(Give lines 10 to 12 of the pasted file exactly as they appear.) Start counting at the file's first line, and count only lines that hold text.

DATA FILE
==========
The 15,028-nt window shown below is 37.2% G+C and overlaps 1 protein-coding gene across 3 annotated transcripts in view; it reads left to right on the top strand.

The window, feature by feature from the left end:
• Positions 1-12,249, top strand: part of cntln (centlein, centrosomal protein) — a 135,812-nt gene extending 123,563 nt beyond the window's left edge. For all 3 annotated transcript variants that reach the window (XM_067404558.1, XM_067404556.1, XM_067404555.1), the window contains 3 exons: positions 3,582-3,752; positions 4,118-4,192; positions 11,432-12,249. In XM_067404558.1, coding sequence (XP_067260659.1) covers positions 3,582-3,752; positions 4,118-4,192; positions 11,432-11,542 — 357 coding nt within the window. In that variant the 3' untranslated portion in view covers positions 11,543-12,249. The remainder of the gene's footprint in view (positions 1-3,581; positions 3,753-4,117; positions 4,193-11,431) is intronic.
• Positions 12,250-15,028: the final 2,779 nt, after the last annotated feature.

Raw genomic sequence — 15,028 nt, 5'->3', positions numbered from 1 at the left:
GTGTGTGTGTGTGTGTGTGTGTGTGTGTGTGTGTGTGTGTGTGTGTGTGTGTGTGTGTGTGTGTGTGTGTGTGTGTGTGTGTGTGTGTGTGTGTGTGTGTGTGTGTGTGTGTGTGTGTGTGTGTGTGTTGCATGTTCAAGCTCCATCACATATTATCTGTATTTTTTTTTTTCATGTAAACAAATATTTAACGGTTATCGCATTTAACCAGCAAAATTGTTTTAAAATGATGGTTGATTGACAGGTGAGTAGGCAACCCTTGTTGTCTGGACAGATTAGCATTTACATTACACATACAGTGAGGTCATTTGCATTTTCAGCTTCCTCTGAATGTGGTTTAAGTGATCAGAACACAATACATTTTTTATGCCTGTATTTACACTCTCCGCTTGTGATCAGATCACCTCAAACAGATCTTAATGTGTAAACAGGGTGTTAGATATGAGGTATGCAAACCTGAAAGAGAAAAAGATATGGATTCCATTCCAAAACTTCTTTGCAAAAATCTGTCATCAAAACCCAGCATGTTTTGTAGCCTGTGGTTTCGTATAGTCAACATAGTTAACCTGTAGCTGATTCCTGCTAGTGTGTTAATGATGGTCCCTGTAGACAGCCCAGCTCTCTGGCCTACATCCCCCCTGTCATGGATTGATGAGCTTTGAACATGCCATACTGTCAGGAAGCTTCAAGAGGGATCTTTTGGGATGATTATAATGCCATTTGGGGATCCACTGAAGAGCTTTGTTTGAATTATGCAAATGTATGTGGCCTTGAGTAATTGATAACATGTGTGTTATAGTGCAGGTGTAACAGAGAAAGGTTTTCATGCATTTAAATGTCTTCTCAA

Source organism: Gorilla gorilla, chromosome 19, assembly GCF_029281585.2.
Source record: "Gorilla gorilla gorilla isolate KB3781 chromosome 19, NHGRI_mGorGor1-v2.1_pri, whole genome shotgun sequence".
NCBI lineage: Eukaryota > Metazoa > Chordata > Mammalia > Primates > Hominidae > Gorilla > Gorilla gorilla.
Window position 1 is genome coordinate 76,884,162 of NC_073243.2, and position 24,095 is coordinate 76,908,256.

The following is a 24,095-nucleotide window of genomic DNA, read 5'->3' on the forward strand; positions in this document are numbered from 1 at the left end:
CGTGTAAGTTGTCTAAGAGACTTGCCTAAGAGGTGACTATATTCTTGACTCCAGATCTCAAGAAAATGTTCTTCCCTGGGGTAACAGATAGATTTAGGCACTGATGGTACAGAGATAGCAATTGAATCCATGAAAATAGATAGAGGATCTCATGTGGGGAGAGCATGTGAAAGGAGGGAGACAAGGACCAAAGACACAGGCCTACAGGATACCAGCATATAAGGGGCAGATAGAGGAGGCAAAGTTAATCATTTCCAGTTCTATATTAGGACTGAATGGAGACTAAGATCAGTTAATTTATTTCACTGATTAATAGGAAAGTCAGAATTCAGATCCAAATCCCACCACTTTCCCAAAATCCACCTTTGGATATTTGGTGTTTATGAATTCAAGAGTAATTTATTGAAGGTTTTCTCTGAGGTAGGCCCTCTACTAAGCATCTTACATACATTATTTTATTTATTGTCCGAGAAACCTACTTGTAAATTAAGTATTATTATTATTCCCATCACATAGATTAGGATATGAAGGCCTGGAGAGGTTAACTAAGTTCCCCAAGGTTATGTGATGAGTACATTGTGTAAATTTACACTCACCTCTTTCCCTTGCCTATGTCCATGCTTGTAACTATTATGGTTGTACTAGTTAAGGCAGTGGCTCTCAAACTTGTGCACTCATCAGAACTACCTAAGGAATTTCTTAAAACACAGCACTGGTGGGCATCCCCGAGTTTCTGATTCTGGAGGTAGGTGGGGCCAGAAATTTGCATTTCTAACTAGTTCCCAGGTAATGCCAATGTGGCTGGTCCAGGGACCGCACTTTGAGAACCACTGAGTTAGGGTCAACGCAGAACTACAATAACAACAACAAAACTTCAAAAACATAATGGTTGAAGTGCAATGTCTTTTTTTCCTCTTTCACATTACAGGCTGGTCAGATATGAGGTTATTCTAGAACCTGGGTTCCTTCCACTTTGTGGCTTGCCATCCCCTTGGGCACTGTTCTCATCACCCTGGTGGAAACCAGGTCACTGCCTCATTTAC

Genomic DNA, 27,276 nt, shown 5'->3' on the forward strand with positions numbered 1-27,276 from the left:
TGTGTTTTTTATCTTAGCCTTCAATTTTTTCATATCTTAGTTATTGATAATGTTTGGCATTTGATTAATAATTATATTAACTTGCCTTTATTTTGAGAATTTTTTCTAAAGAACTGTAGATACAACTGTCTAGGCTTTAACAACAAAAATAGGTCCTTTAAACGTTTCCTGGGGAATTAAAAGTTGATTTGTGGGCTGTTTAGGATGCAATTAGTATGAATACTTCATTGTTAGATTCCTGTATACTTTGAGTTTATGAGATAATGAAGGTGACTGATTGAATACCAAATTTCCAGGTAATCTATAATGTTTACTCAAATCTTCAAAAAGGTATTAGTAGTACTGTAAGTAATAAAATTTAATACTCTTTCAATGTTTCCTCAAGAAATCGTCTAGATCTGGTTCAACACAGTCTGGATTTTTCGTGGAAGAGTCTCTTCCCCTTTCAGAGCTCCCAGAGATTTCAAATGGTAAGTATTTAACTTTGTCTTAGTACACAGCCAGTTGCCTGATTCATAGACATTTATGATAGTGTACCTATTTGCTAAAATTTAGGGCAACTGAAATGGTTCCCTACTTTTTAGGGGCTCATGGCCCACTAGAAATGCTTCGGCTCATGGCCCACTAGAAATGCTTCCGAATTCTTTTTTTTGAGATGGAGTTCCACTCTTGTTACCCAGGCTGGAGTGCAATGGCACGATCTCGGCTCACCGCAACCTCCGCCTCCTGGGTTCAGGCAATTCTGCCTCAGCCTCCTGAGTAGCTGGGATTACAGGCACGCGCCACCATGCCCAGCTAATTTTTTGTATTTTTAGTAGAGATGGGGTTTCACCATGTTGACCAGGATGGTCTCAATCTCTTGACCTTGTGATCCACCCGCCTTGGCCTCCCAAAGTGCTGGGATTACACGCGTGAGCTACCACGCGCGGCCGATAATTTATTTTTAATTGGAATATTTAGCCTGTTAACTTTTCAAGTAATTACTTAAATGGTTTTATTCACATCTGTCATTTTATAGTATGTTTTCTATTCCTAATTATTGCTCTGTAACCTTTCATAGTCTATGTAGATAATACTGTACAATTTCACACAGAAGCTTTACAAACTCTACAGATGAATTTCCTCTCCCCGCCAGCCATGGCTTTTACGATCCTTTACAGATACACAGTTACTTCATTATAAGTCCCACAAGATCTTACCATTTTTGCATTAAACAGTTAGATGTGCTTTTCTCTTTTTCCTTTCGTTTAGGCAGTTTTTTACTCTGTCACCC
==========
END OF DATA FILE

Window position 1 is genome coordinate 76,884,162 of NC_073243.2, and position 24,095 is coordinate 76,908,256.

The following is a 24,095-nucleotide window of genomic DNA, read 5'->3' on the forward strand; positions in this document are numbered from 1 at the left end:
CGTGTAAGTTGTCTAAGAGACTTGCCTAAGAGGTGACTATATTCTTGACTCCAGATCTCAAGAAAATGTTCTTCCCTGGGGTAACAGATAGATTTAGGCACTGATGGTACAGAGATAGCAATTGAATCCATGAAAATAGATAGAGGATCTCATGTGGGGAGAGCATGTGAAAGGAGGGAGACAAGGACCAAAGACACAGGCCTACAGGATACCAGCATATAAGGGGCAGATAGAGGAGGCAAAGTTAATCATTTCCAGTTCTATATTAGGACTGAATGGAGACTAAGATCAGTTAATTTATTTCACTGATTAATAGGAAAGTCAGAATTCAGATCCAAATCCCACCACTTTCCCAAAATCCACCTTTGGATATTTGGTGTTTATGAATTCAAGAGTAATTTATTGAAGGTTTTCTCTGAGGTAGGCCCTCTACTAAGCATCTTACATACATTATTTTATTTATTGTCCGAGAAACCTACTTGTAAATTAAGTATTATTATTATTCCCATCACATAGATTAGGATATGAAGGCCTGGAGAGGTTAACTAAGTTCCCCAAGGTTATGTGATGAGTACATTGTGTAAATTTACACTCACCTCTTTCCCTTGCCTATGTCCATGCTTGTAACTATTATGGTTGTACTAGTTAAGGCAGTGGCTCTCAAACTTGTGCACTCATCAGAACTACCTAAGGAATTTCTTAAAACACAGCACTGGTGGGCATCCCCGAGTTTCTGATTCTGGAGGTAGGTGGGGCCAGAAATTTGCATTTCTAACTAGTTCCCAGGTAATGCCAATGTGGCTGGTCCAGGGACCGCACTTTGAGAACCACTGAGTTAGGGTCAACGCAGAACTACAATAACAACAACAAAACTTCAAAAACATAATGGTTGAAGTGCAATGTCTTTTTTTCCTCTTTCACATTACAGGCTGGTCAGATATGAGGTTATTCTAGAACCTGGGTTCCTTCCACTTTGTGGCTTGCCATCCCCTTGGGCACTGTTCTCATCACCCTGGTGGAAACCAGGTCACTGCCTCATTTAC